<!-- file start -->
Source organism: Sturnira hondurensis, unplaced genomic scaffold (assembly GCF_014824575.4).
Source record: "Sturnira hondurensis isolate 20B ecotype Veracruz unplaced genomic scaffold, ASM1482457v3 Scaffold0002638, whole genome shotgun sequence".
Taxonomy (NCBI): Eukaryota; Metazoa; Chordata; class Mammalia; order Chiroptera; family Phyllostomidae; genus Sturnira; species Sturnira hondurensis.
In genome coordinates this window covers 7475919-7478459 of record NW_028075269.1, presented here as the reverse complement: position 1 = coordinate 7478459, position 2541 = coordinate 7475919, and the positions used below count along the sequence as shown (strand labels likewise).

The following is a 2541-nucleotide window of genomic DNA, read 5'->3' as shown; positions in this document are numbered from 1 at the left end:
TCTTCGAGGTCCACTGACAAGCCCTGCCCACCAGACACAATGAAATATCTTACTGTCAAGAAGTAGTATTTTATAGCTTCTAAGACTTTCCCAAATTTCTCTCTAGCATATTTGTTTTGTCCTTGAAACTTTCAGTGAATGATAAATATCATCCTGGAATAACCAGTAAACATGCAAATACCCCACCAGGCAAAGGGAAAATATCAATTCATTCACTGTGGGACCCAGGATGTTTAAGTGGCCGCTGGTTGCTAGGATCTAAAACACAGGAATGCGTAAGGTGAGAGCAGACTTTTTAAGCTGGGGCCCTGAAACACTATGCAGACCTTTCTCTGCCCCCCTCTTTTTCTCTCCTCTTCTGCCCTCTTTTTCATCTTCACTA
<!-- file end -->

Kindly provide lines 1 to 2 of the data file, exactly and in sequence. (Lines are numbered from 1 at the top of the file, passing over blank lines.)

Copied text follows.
Source organism: Sturnira hondurensis, unplaced genomic scaffold (assembly GCF_014824575.4).
Source record: "Sturnira hondurensis isolate 20B ecotype Veracruz unplaced genomic scaffold, ASM1482457v3 Scaffold0002638, whole genome shotgun sequence".